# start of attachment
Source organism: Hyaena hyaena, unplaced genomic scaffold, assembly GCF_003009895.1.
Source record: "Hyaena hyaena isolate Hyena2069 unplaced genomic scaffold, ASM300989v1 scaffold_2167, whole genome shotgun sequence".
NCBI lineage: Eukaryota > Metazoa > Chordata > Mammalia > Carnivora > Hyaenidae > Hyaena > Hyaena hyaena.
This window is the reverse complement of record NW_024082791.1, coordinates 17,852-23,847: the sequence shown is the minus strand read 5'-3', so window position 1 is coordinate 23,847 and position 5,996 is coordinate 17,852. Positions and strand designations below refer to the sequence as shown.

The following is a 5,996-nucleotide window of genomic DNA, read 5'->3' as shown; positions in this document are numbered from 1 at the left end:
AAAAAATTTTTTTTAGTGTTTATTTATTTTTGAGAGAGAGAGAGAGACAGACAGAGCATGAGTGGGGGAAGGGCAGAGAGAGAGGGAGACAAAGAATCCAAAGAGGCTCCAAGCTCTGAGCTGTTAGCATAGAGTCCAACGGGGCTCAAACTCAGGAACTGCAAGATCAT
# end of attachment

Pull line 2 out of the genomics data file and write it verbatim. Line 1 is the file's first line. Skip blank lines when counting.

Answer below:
Source record: "Hyaena hyaena isolate Hyena2069 unplaced genomic scaffold, ASM300989v1 scaffold_2167, whole genome shotgun sequence".